H.R. 2246 would eliminate the requirement for commercial properties in flood zones to have flood insurance if the properties are financed by a federally regulated lending institution, or a federal lender. The bill also would require the Federal Emergency Management Agency (FEMA) to acquire coverage for a portion of the National Flood Insurance Program’s (NFIP) potential cost from the private reinsurance or capital markets annually. Finally, H.R. 2246 would require FEMA to permit localities to develop and submit their own maps of local flood risks for FEMA’s review and approval for use in determining NFIP insurance rates.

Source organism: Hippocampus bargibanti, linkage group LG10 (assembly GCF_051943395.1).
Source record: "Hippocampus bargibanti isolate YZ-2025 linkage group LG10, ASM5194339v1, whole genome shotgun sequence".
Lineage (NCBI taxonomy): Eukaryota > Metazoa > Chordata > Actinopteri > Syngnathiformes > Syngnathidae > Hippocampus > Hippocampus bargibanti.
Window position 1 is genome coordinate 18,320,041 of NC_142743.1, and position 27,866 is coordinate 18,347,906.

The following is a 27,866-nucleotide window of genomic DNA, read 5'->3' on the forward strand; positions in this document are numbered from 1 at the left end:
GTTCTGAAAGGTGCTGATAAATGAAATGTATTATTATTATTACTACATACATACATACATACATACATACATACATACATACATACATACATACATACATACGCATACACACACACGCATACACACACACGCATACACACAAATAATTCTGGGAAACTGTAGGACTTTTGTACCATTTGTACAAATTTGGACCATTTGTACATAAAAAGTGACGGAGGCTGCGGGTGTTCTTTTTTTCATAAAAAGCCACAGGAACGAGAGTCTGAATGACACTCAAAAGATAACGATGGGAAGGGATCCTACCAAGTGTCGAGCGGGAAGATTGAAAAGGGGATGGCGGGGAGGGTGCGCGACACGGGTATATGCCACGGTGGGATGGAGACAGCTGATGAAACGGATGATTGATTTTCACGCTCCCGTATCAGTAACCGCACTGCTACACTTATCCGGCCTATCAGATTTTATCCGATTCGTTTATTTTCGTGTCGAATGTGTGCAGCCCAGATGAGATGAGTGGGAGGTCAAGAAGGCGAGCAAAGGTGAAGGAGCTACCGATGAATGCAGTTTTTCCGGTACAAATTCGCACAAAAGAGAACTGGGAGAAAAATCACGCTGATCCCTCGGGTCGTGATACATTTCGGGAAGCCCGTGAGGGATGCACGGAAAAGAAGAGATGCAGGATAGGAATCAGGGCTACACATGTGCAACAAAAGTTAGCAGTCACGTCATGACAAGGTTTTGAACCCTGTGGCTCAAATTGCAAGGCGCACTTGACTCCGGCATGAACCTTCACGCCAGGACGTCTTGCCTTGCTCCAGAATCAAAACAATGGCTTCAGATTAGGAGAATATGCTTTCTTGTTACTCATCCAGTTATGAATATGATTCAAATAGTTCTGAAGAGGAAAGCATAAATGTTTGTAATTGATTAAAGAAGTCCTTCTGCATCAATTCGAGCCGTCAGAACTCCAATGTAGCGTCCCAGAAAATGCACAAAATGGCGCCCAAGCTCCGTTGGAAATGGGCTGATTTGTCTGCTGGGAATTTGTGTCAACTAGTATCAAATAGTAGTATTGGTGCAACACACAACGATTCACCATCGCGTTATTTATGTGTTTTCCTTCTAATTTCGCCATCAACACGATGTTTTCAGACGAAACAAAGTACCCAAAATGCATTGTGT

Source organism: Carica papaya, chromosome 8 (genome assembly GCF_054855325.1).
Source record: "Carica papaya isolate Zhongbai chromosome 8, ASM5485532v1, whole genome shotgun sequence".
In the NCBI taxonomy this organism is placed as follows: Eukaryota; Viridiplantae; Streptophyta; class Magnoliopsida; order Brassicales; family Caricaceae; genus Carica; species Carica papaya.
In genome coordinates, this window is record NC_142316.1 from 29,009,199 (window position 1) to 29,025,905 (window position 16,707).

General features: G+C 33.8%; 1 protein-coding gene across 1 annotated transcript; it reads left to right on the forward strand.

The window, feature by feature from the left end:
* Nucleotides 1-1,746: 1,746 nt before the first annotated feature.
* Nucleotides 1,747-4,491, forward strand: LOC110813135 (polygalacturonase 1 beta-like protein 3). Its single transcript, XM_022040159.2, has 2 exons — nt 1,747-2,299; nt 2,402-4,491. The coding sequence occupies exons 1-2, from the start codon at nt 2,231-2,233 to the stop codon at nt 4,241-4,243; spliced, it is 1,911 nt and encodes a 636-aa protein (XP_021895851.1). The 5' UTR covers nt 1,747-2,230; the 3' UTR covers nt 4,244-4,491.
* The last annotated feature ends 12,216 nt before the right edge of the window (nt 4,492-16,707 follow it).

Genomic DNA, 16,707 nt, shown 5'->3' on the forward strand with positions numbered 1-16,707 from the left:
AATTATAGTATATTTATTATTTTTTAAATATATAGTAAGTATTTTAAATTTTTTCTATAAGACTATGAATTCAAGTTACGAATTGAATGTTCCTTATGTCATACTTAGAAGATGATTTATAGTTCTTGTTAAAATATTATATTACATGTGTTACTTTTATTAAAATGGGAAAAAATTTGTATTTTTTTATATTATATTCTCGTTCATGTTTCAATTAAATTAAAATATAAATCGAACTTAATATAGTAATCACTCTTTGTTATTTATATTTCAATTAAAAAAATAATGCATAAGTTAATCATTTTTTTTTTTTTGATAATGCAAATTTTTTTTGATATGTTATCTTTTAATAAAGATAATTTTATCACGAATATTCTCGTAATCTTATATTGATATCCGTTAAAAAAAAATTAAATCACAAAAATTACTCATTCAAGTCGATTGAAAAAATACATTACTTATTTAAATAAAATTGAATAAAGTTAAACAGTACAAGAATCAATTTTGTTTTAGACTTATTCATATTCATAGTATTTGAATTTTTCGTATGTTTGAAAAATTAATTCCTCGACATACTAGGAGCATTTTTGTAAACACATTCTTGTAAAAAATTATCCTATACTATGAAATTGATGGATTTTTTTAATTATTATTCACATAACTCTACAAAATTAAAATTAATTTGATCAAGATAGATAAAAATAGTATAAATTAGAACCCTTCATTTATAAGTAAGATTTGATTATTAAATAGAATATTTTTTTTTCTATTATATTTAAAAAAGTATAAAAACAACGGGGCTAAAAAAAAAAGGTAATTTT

The cost to enact H.R. 2246 is uncertain and would depend on the number of commercial properties that drop NFIP coverage. CBO estimates that enacting H.R. 2246 would increase direct spending by $325 million over the 2018-2027 period, although costs could be significantly higher or lower. CBO also estimates that implementing the bill would cost $40 million over the 2018-2022 period, assuming appropriation of the necessary amounts.
Because enacting H.R. 2246 would affect direct spending, pay-as-you-go procedures apply. Enacting the legislation would not affect revenues.
CBO estimates that enacting H.R. 2246 would not increase net direct spending or on-budget deficits by more than $5 billion in any of the four consecutive 10-year periods beginning in 2028.
H.R. 2246 contains no intergovernmental or private-sector mandates as defined in the Unfunded Mandates Reform Act and would impose no costs on state, local, or tribal governments.